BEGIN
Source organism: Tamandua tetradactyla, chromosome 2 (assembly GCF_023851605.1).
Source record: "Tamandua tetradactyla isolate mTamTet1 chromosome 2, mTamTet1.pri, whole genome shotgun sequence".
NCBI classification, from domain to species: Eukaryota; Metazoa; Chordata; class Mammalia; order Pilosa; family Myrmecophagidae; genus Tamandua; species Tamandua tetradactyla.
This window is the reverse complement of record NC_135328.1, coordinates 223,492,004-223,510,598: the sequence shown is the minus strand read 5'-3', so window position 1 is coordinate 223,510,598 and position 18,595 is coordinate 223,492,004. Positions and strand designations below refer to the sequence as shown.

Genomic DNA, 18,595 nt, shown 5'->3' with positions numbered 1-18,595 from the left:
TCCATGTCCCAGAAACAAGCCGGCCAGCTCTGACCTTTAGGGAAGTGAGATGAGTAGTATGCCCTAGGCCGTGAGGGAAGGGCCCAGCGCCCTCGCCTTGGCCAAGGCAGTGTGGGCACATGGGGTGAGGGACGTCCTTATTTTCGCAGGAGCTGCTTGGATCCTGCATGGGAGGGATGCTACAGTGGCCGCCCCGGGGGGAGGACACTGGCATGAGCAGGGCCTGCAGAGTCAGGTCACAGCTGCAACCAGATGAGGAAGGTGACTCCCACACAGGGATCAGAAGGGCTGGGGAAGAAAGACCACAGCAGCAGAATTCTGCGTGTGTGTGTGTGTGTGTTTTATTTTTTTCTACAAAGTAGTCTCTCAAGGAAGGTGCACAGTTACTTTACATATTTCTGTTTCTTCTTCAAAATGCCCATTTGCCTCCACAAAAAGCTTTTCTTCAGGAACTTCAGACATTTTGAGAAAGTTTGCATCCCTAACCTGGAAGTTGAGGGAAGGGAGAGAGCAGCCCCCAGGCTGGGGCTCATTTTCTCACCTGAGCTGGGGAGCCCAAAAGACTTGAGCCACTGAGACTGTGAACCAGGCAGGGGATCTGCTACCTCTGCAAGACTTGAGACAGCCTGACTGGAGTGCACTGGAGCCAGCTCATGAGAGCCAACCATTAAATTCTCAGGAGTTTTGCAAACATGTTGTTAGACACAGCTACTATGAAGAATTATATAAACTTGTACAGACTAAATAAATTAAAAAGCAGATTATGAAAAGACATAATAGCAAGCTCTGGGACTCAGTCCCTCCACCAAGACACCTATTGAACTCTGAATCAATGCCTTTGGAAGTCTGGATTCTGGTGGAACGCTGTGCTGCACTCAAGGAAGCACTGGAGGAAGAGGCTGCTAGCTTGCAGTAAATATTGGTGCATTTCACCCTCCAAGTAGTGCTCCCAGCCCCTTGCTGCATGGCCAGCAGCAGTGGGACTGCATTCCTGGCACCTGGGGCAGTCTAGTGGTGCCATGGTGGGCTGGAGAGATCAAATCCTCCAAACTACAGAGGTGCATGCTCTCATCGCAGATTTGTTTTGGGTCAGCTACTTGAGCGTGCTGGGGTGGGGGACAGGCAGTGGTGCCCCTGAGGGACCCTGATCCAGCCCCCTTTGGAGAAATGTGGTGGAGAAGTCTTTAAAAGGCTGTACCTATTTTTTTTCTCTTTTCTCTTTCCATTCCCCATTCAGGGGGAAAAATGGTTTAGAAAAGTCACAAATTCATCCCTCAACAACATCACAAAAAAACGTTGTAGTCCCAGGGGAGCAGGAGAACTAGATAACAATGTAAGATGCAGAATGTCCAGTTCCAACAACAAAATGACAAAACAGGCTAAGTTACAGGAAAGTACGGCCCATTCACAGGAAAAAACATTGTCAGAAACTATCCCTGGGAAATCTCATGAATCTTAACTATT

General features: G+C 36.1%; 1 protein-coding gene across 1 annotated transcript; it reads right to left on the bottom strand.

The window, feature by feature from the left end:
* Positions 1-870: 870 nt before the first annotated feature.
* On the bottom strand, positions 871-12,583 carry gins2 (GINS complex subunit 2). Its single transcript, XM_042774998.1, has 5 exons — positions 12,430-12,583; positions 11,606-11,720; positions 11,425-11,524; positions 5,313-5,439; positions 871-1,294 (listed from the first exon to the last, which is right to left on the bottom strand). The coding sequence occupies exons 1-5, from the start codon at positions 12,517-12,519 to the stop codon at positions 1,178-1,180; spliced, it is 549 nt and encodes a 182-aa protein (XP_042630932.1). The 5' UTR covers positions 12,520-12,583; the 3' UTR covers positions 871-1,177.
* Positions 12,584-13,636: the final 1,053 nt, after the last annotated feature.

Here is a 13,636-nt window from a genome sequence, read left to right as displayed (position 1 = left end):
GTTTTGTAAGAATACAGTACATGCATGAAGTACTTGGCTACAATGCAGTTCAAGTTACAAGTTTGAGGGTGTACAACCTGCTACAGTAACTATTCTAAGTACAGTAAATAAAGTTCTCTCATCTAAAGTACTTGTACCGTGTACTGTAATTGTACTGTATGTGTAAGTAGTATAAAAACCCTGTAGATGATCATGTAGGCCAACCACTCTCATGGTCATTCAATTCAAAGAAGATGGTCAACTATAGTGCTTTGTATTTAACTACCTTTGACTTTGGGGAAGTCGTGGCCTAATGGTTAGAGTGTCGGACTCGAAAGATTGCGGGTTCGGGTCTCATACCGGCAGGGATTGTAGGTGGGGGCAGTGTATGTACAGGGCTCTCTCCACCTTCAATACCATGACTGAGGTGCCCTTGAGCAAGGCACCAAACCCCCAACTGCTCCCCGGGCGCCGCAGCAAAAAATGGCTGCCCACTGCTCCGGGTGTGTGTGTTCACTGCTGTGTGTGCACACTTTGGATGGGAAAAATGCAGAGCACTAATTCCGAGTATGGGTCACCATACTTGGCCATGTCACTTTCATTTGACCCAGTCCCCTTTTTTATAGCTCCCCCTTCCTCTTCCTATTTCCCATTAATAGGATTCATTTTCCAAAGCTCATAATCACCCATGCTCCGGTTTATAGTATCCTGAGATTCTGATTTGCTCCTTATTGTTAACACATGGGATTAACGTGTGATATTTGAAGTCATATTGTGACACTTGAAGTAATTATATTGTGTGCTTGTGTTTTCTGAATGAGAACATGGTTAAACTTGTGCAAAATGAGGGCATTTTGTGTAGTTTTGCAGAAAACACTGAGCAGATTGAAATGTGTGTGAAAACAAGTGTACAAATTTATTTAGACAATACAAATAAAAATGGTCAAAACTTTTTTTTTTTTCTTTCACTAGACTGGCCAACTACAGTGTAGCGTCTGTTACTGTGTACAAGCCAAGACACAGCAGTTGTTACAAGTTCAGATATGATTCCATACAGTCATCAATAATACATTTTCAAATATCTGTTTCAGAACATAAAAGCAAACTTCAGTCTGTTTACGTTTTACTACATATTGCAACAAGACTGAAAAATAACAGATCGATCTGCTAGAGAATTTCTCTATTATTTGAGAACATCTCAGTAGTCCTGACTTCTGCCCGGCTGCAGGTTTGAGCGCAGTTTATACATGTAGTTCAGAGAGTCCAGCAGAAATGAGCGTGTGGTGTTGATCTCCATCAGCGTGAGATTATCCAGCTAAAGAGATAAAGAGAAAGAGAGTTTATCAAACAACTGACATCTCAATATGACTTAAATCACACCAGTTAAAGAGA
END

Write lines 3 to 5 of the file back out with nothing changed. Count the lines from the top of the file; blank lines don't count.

NCBI classification, from domain to species: Eukaryota; Metazoa; Chordata; class Mammalia; order Pilosa; family Myrmecophagidae; genus Tamandua; species Tamandua tetradactyla.
This window is the reverse complement of record NC_135328.1, coordinates 223,492,004-223,510,598: the sequence shown is the minus strand read 5'-3', so window position 1 is coordinate 223,510,598 and position 18,595 is coordinate 223,492,004. Positions and strand designations below refer to the sequence as shown.

Genomic DNA, 18,595 nt, shown 5'->3' with positions numbered 1-18,595 from the left: